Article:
Our Flower Patch

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Ten ways to acquire plants for free (or almost free)

Nigella seedpod

Nigella seedpod, fab in a vase and a useful source of free seed!

If there are a few gaps in your flower patch and no cash in your pocket to go out and buy some flowery treats to pop in for instant gratification, do not despair. Here are our top ten tried and tested ways to bulk up your garden, plot or school flower patch without spending much or indeed, any money and have a fun adventure while doing so.

Plants for free, you say? Show me where to find them.

Read on.

  • Find them on Freecycle

I love Freecycle and not just to read with amusement the weekly posts from the member of my local community who regularly offers cardboard boxes, jam jars and bits of string whilst simultaneously posting requests for expensive appliances because they have accidentally dropped theirs in the sink/washing machine/toilet/driven over them in the car/had them eaten by the dog……..

Over the years I have acquired and distributed numerous plants on Freecycle. Often you have to dig up the plants on offer, but that is no great hardship. What’s more you’ll probably make a gardening pal for life, whilst helping yourself to their largesse. Win. Win.

  • Save and swap your seeds

It’s quick and easy to save some seeds from easy to grow flowers like poppies, calendula, nigella and cerinthe. One plant has more seeds than you will need to use at once or in a whole season. Nature is extremely generous and prolific. Make the most of it. You can sow some seeds yourself next year and save some to swap with others. Collect seeds on a dry day. Store them in labelled brown envelopes in an airtight tin in a cool, dark place until ready to sow.

  • Cultivate those cuttings

Learn to take cuttings. A small piece of stem is all you need, a pot of compost and some rooting powder, if desired. Pull off all but the top few leaves. Lots of leaves will make the plant work hard keeping them alive when it needs to put its effort into producing more roots. Place your cuttings into a pot of moist compost around the edge of the pot. Cover with a plastic bag to ensure moisture is retained and wait for roots to form. You may need to remove the bag from time to time to ensure that condensation disappears and prevent ‘damping off’.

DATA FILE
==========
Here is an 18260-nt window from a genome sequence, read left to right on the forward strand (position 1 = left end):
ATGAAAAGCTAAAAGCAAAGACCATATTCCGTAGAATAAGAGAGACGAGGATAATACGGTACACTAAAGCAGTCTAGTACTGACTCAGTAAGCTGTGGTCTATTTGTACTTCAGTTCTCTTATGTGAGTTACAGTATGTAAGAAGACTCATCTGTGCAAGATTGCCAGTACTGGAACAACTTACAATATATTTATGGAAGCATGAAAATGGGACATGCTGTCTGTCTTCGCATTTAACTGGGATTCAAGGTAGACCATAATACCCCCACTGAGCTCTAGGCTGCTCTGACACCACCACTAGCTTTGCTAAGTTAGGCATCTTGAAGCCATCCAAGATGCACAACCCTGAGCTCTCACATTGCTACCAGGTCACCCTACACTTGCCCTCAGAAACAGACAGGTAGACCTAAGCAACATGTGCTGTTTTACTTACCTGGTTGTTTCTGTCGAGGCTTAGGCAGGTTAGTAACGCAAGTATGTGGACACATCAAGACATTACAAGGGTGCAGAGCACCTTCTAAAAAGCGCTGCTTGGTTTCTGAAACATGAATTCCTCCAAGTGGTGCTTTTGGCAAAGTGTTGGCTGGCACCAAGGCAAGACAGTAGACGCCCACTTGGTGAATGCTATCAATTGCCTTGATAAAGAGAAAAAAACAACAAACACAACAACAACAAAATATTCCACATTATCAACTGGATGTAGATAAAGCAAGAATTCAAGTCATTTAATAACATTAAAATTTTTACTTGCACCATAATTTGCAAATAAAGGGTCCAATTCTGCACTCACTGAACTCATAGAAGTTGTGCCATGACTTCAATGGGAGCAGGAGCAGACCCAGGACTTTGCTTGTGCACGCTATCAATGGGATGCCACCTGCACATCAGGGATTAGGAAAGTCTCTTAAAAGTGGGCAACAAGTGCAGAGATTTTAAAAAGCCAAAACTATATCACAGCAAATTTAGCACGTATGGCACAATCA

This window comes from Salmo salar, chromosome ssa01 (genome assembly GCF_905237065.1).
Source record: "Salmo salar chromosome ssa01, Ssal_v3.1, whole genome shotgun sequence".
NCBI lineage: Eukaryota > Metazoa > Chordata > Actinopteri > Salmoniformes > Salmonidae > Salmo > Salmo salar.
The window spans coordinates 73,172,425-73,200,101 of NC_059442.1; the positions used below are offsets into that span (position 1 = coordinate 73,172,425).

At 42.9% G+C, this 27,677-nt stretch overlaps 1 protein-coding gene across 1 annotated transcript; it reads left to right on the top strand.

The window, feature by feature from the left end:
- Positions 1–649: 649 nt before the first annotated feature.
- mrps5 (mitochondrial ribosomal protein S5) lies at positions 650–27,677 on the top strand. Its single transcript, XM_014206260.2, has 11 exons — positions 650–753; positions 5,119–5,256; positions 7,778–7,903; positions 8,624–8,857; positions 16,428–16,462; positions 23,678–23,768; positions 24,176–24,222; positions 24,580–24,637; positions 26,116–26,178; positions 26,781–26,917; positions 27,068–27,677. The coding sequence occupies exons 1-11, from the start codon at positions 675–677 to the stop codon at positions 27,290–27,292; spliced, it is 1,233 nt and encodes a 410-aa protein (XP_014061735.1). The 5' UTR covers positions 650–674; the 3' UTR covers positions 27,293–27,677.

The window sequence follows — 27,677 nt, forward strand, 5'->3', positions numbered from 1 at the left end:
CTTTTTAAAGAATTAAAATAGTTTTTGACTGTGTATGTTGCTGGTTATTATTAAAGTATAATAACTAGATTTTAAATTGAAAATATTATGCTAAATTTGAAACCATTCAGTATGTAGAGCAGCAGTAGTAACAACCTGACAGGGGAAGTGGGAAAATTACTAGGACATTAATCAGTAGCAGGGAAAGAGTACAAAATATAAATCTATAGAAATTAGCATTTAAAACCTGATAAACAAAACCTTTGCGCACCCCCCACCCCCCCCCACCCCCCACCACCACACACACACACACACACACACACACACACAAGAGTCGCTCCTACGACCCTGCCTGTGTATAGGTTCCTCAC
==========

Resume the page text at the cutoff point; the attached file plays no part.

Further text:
• Delve into division

From time to time plants have a habit of outgrowing their allotted space and they look like they will benefit from being dug up and divided into more manageable chunks. Replanting a ‘chunk’ reinvigorates the plant and gives you a few more plantable ‘chunks’ to fill it spaces elsewhere  or swap with friends and neighbours for different plants. Simple.

  • Set up a plant hospital

Large DIY stores with garden sections almost always have an area where they have plants marked down for sale.  This may be due to their slightly less saleable (or virtually dead) appearance,  or a genuine clearance of overstocked plants at the end of the season.  Plants which are pot bound need to be repotted or planted in the garden after their roots have been teased out. Dead head and prune back unsightly brown growth, feed and repot or plant out. I’ve rescued numerous plants which were destined for the skip and no money has changed hands.

Supermarkets too may be happy to let you take away pots of unsold bulbs after they have flowered. Take them home and plant them in your plot. Let them die back naturally and they’ll pop up hale and hearty next season. If you say that you are running a school gardening club, they may well let you know when there are freebies going spare in the future.

  • Volunteer in a community garden or help your friends with a bit of arden maintenance

Asking gardening friends, neighbours, family or work colleagues for any plant cuttings, extra plants they don’t need or seeds they may have is one of the easiest ways to grow your garden for free.Pruning, dividing and removing plants that have gone to seed are regular maintenance activities for many gardeners each season.  These are also prime times to add to your own (or your school) garden from what is often plant material that will go to waste in someone else’s garden.

  • Make friends with the local plant nursery 

Sometimes flower farms, local growers and nurseries will advertise end of season, closing down sales or stock at reduced prices. They may be wanting to clear out a greenhouse or warehouse or make a space for new plants, some may have been in pots too long and others are excess stock. My daughter’s school had a magnificent tulip bed last year planted up with bags of bulbs from the Sarah Raven warehouse sale.

  • Raid the local restaurants and cafes

Most businesses replace their plants as the flowers fade. Start a relationship with the businesses in your area. Let them know that you are willing to take the unsightly plants off of their hands after they are finished blooming. You know they will bloom again next year in the garden if you give them some time and tlc!

  • Bulk buy

Club together with friends and neighbours to order bulbs and plants. It will bring the cost down and you might well be the lucky recipient of a few freebies into the bargain for putting in a big order. Higgledy Ben our seed supplier is king of stashing in an extra pack of seeds for good customers. Long may he reign.

Cerinthe seed

Cerinthe seed, not quite ready yet. It will fall easily from the plant when ready.

Cerinthe seed drying

Dry the harvested seed before storing it.